7. dd. This digram may convey two sounds, that of the strong or double Italian d, and the special palatal sound of the Cagliaritan, Logudorese, Sassarese, Sicilian, and in part of the Corsican dialects also. The latter sound I have already spoken of in the remarks prefixed to the Sicilian Version of St. Matthew; and I shall confine myself here to reminding my readers that it almost always corresponds to an Italian or Latin double 1, "calteddu" castello, "beddu" bello, "eddu" egli, ille, "chiddu" quello.
The former sound, that of double d Italian, has an entirely different origin, since it corresponds nearly always to an Italian or Latin weak t, as may be perceived in “andaddu” andato,"daddu" dato,“rizzibiddu" ricevuto, “laddru” ladro, latro. The word "fraddeddu" fratello, presents both sounds; first the strong dental, and then the strong palatal; the one derived from t, the other from . The palatal sound may be indicated phonetically by “dd”, when strong, and by “¿” when weak, as in the Logudorese nde, pronounced "nde”.
8. e. The Sassarese e, like the Italian, is sometimes open and sometimes closed. In this particular, the Sassarese dialect follows the Logudorese pronunciation, in preference to the Italian; while the Tempiese more often agrees with the latter. Thus mela, in Italian and Tempiese, is spoken with e closed, while the open e is heard in the same word, both in Sassarese and in Logudorese. (See Spano's Grammar, vol. i, p. 7.) When e loses the tonic accent, by reason of inflexion or other etymological change, it is, as a rule, converted into i in Sassarese, in Tempiese, and in other southern dialects. Thus "vèni" viene, gives "vinùddu” venuto, in speaking as well as in writing; and "fabèdda" parla, "vèlti" veste, “vèdi” vede, give fabiddàddu, viltìri, and vidèndi.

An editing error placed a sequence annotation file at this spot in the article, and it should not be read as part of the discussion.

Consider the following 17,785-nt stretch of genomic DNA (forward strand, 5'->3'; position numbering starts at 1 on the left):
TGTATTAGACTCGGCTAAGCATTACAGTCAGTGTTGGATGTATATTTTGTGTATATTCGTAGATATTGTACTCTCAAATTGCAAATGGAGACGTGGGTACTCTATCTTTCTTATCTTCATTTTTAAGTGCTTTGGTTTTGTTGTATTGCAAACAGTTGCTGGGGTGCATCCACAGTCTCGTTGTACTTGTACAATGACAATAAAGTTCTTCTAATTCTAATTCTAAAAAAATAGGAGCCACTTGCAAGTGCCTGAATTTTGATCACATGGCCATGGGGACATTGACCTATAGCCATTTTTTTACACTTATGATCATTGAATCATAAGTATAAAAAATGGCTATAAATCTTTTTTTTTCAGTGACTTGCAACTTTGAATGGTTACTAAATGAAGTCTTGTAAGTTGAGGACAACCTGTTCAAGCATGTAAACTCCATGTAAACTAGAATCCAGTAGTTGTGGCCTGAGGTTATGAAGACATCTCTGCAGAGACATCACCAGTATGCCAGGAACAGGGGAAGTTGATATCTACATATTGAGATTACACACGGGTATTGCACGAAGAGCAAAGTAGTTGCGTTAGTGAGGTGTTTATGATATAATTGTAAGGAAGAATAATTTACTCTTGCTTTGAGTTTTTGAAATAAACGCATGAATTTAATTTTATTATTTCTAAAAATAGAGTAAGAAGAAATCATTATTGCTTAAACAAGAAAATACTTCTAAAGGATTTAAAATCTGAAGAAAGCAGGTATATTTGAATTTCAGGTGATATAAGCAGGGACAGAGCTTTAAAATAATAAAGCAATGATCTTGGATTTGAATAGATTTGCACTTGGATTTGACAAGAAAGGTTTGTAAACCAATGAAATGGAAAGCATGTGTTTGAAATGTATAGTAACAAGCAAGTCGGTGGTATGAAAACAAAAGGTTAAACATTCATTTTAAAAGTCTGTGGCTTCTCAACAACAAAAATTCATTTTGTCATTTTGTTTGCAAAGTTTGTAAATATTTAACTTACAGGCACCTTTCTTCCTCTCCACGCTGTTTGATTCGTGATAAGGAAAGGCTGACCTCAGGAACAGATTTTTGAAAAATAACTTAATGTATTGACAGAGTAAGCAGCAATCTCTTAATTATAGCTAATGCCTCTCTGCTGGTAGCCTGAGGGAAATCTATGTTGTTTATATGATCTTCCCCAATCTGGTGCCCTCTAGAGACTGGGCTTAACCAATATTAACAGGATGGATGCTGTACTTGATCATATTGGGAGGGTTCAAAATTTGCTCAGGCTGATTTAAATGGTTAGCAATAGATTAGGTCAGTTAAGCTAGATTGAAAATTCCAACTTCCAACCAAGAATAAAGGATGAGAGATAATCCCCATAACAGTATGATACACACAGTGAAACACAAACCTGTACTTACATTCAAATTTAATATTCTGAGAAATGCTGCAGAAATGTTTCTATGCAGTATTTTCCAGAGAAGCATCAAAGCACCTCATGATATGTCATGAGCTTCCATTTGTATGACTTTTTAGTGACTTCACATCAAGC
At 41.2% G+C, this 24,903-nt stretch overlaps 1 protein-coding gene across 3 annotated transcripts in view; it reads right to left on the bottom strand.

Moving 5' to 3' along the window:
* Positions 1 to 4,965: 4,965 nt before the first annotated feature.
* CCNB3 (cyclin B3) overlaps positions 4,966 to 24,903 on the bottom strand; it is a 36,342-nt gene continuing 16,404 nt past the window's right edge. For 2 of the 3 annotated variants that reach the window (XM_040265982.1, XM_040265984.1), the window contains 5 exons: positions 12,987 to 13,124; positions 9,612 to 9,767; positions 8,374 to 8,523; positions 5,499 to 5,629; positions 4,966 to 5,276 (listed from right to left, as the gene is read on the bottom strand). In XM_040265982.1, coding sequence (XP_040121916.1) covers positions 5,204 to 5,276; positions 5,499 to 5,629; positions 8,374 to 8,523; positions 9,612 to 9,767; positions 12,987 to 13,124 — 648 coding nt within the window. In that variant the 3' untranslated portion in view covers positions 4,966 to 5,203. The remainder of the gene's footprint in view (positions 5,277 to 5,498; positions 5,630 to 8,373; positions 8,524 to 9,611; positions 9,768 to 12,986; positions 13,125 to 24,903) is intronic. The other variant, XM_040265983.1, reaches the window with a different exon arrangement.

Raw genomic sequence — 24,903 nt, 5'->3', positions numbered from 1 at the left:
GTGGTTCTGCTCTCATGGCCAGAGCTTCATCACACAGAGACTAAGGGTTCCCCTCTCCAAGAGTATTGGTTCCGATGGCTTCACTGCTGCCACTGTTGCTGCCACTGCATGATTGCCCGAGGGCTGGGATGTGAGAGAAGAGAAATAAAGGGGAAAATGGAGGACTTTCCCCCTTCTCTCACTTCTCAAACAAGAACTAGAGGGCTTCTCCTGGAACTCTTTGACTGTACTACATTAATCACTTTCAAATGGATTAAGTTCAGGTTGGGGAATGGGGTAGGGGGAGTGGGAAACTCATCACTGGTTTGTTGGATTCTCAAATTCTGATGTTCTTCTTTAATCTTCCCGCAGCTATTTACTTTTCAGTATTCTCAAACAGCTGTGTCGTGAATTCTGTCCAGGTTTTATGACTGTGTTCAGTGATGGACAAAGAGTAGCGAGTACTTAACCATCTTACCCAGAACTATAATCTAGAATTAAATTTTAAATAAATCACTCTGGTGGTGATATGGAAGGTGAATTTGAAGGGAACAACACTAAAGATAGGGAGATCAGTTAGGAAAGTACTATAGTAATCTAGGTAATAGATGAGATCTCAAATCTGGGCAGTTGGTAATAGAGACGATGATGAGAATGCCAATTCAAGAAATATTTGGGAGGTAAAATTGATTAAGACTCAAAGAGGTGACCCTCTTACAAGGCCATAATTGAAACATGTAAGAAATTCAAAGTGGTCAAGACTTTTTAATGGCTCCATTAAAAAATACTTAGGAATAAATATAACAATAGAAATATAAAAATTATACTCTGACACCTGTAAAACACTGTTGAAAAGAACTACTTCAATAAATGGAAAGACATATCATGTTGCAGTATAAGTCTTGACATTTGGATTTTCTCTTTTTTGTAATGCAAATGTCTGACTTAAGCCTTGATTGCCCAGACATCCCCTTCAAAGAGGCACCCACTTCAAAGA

9. f. The strong pronunciation of this letter in no respect differs from that known in Italian; but when the weak sound is required, it is no longer spoken as ƒ, but as v. The
words "figliolu" figliuolo, “figga" fico, "faccia", which, when isolated, are pronounced as written, viz., with ƒ, are expressed in speech, though never in writing, as lu vigliolu, la vigga, la vaccia.
The initial mutation of ƒ into v occurs also in the Celtic tongues, but only in Irish and Manx of the Gaelic group, and Cornish among the Cymric. The Scottish Gaelic among the former class, and Welsh and Armorican of the latter, are without it. Thus, exactly in the same way as the Sassarese, figliolu may be converted into vigliolu in speaking, the Irish "fuil" (blood), may become vuil (written bhfuil), the Manx "feanish" (witness) veanish, and the Cornish "for" (road), vor.
10. g. This letter takes the hard Italian sound before the vowels a, o, or u; or any consonant not forming part of the digrams gl, and gn, of which a word presently; and the hard sound also, as the terminal of a proper name: e.g., "gudimentu" godimento, "gràbidda” gravida, “ Magog”.
Before the vowels e and i, it has the sibilant pronunciation that Italian gives to it in the syllables ge, gi, as long as these are pronounced strong;-as if written double, that is; but if the influence of the preceding word weakens its sound, initial mutation occurs. This mutation, peculiar to Sassarese, consists in the transformation of the sibilant sound of g into that of a j, pronounced as a true consonant with a palatalized sound; not, namely, as we hear it in correct Tuscan speech in the words aio, baio, etc.; but just as it is (improperly) pronounced by the Romans, and the majority of Italians, viz., ajo, bajo, etc. Thus the word "gesgia" chiesa, will be sounded jesgia, if a word capable of producing the initial mutation precede, as it does in the case of la gesgia. This is pronounced la jesgia, though never written so.
The Manx and Scottish Gaelic also change the sound of g